There seems little doubt that filing written findings of fact pursuant to Art. 38.22, § 6, falls within the third Marin category. It is simply a procedural rule designed to ensure that only voluntary confessions are admitted at trial. Procedural rules designed to protect constitutional rights are not themselves constitutional rights.[21] As a result, Garcia waived the right by not requesting written findings of fact or objecting to the trial court's failure to issue them.

The majority states that we have no jurisdiction to consider Garcia's failure to object because the court of appeals only addressed the mandatory nature of Art. 38.22, § 6, in its order to abate the appeal.[22] I disagree. Garcia argues before the Court today that a second judge was not permitted to make findings of fact based on the original hearing. Our first opportunity to consider whether Garcia has preserved error is in today's opinion. I would hold that Garcia waived his claim by failing to object to the first judge's failure to make findings.

II. The Merits

On the merits, the majority holds that "it was not appropriate for the second judge in the instant case to make findings of fact based solely on the written transcript of the initial hearing."[23] I disagree.

The statute requires only that the court conduct a "hearing."[24] It does not mandate that the hearing consist of live witnesses. It is clear that hearings in other contexts may be by way of affidavit, rather than live witnesses.[25] Though we have never, to my knowledge, considered whether a hearing pursuant to Art. 38.22, § 6, may be by affidavit, I see no reason to reach a contrary conclusion in this context.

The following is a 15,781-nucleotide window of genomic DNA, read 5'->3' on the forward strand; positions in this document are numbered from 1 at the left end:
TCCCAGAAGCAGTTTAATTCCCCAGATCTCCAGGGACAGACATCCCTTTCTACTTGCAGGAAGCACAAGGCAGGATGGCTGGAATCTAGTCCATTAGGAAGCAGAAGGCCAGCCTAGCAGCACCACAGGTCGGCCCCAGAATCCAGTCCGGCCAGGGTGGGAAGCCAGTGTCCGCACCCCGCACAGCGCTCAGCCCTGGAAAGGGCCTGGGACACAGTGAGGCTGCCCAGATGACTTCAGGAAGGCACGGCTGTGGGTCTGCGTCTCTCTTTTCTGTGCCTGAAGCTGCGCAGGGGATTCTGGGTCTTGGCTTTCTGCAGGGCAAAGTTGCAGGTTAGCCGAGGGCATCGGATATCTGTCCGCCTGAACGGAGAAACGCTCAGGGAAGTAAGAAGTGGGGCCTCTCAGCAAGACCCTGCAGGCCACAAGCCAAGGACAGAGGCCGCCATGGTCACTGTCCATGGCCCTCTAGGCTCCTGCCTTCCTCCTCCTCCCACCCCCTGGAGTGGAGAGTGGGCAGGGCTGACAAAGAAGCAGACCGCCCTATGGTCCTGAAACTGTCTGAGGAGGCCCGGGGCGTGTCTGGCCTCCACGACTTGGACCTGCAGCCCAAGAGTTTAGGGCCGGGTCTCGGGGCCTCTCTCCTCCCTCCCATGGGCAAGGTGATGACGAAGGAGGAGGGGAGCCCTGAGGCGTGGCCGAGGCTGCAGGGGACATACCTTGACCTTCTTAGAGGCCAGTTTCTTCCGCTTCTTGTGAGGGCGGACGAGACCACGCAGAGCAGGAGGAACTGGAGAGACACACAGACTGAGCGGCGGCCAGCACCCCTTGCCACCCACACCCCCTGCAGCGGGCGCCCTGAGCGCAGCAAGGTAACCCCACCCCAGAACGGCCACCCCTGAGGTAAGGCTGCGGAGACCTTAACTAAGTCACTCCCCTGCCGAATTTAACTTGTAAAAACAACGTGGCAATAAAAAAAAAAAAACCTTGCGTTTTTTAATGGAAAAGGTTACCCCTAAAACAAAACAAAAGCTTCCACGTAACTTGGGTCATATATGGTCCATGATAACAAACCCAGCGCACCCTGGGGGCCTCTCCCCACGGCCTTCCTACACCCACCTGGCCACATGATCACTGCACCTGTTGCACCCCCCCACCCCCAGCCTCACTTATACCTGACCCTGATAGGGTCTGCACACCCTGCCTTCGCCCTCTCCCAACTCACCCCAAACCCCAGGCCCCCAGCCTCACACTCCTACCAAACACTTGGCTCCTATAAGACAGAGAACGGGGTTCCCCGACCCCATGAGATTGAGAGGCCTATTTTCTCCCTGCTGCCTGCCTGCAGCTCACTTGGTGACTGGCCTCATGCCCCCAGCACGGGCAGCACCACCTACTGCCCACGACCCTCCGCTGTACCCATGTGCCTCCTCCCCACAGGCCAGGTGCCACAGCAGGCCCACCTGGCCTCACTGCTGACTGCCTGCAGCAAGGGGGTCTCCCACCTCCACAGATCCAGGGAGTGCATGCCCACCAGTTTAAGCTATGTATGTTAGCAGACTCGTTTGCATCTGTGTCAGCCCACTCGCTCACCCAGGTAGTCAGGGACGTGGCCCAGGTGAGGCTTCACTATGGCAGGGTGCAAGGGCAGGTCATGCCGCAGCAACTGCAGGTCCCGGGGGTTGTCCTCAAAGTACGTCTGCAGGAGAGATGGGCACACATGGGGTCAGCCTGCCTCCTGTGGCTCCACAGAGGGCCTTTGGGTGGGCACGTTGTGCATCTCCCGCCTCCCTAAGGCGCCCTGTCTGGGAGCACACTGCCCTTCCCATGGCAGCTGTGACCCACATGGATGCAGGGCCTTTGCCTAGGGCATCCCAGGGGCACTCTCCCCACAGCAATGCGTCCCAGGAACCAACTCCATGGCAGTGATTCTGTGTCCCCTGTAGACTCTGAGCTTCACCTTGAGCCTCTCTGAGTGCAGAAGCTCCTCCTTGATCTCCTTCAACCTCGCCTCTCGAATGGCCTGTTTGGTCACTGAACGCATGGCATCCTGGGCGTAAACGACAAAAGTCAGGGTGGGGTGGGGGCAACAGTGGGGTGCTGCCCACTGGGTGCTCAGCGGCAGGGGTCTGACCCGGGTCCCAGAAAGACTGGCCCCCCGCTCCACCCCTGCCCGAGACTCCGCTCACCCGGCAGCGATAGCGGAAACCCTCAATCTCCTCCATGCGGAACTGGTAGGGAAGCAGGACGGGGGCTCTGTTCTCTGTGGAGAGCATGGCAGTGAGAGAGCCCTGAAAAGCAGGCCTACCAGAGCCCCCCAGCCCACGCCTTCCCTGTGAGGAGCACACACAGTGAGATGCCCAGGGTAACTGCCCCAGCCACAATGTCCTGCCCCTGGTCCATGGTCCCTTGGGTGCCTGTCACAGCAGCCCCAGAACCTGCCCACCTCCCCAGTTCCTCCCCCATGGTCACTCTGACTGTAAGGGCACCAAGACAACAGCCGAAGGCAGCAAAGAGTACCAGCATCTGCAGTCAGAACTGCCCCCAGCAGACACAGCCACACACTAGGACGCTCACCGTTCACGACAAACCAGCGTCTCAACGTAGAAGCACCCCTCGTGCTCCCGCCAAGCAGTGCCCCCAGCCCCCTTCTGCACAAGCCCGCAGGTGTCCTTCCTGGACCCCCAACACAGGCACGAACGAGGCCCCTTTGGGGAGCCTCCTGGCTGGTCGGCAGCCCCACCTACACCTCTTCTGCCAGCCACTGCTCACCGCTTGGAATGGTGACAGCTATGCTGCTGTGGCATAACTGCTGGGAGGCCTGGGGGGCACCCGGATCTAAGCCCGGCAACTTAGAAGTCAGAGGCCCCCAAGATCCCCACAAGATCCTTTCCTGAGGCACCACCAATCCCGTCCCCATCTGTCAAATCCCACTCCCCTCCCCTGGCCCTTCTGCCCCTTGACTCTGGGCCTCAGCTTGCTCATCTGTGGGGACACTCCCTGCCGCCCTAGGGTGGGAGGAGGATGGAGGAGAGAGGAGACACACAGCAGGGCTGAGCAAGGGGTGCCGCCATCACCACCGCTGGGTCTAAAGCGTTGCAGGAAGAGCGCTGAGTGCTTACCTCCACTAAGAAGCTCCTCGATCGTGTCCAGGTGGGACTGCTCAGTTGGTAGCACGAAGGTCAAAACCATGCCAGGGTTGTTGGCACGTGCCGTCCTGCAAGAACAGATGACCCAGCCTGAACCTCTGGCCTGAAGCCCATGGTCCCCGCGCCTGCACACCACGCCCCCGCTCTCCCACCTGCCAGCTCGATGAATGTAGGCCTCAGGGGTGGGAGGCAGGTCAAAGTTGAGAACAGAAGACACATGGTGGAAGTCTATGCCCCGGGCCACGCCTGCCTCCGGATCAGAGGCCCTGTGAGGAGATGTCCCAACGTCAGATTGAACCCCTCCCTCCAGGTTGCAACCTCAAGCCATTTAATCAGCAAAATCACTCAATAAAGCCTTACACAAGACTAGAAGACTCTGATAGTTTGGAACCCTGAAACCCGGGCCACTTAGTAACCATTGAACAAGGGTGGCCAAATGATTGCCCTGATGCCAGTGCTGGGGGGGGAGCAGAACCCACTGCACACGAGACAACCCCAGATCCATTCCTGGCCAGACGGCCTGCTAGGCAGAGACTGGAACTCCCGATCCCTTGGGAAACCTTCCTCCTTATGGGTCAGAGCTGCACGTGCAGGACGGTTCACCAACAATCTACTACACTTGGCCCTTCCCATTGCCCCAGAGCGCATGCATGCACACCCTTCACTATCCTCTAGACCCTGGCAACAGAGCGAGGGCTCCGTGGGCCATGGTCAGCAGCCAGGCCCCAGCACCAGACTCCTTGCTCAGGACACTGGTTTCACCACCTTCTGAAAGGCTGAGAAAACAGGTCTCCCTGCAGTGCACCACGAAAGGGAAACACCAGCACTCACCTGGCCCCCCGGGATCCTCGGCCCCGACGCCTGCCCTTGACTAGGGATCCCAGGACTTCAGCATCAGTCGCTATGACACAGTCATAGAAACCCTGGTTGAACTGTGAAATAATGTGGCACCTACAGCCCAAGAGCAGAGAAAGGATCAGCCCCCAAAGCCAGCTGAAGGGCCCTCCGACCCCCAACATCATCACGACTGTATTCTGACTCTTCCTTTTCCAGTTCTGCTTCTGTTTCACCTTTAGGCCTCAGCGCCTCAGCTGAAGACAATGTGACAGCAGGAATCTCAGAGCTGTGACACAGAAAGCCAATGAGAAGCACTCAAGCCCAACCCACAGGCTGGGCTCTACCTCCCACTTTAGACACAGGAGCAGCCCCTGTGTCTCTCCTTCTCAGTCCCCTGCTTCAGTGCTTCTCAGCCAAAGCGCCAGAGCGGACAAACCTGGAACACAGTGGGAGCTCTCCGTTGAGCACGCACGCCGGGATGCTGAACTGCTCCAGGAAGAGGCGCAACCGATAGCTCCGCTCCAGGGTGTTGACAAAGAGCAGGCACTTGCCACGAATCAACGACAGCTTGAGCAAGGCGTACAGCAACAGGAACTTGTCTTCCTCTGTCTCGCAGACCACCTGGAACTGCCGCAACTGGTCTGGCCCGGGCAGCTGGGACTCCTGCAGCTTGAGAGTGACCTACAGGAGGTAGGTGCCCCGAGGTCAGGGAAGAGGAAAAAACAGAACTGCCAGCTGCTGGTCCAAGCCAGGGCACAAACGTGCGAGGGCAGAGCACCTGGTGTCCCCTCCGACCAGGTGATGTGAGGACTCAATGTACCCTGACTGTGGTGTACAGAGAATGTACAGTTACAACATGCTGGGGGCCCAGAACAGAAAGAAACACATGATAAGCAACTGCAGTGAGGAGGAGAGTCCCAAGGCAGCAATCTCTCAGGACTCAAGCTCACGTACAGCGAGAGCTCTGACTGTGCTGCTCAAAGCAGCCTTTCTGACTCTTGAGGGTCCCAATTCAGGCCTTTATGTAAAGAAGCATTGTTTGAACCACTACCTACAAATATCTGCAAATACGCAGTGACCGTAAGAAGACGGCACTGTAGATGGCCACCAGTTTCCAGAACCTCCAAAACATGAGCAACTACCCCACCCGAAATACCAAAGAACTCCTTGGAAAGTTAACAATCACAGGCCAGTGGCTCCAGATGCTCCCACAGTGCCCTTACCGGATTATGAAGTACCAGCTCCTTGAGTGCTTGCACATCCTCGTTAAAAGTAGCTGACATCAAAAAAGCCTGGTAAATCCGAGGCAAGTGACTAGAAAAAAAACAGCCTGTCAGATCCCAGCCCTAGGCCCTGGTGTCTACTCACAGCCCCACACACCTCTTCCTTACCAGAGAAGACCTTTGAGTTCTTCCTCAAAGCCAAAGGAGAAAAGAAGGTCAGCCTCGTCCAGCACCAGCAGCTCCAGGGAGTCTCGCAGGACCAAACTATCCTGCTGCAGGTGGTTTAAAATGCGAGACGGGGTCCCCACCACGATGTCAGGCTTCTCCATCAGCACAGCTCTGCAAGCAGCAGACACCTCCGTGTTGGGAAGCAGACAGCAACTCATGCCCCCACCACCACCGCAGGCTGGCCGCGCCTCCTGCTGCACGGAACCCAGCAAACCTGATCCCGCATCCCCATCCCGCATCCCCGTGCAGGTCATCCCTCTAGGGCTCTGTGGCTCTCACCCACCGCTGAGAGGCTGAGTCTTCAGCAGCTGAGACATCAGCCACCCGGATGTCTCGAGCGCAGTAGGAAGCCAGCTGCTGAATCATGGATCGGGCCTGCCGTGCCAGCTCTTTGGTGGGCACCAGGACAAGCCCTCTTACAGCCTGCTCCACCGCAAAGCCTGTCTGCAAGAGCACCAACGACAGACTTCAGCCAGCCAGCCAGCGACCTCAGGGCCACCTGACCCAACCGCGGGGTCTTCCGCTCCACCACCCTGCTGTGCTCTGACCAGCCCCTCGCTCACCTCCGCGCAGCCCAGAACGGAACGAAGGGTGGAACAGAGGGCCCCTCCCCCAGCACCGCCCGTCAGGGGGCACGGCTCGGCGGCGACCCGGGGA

That said, I have no difficulty concluding that a second trial judge may make findings based upon a "cold" record. In such a case, it is no different from a trial judge, in the first instance, making findings of fact based upon affidavits. In either case, the judge making the findings is reviewing written statements of sworn witnesses. Whether we, as judges, find this situation appropriate is not relevant, as the legislature has already indicated its approval of "paper" hearings in other contexts.

III. Conclusion

I would affirm the judgment of the court of appeals on these grounds. Because the majority does not do so, I dissent.

NOTES

[1] Art. 38.22, § 6 provides in relevant part:

In all cases where a question is raised as to the voluntariness of a statement of an accused, the court must make an independent finding in the absence of the jury as to whether the statement was made under voluntary conditions. If the statement has been found to have been voluntarily made and held admissible as a matter of law and fact by the court in a hearing in the absence of the jury, the court must enter an order stating its conclusion as to whether or not the statement was voluntarily made, along with the specific finding of facts upon which the conclusion was based, which order shall be filed among the papers of the cause....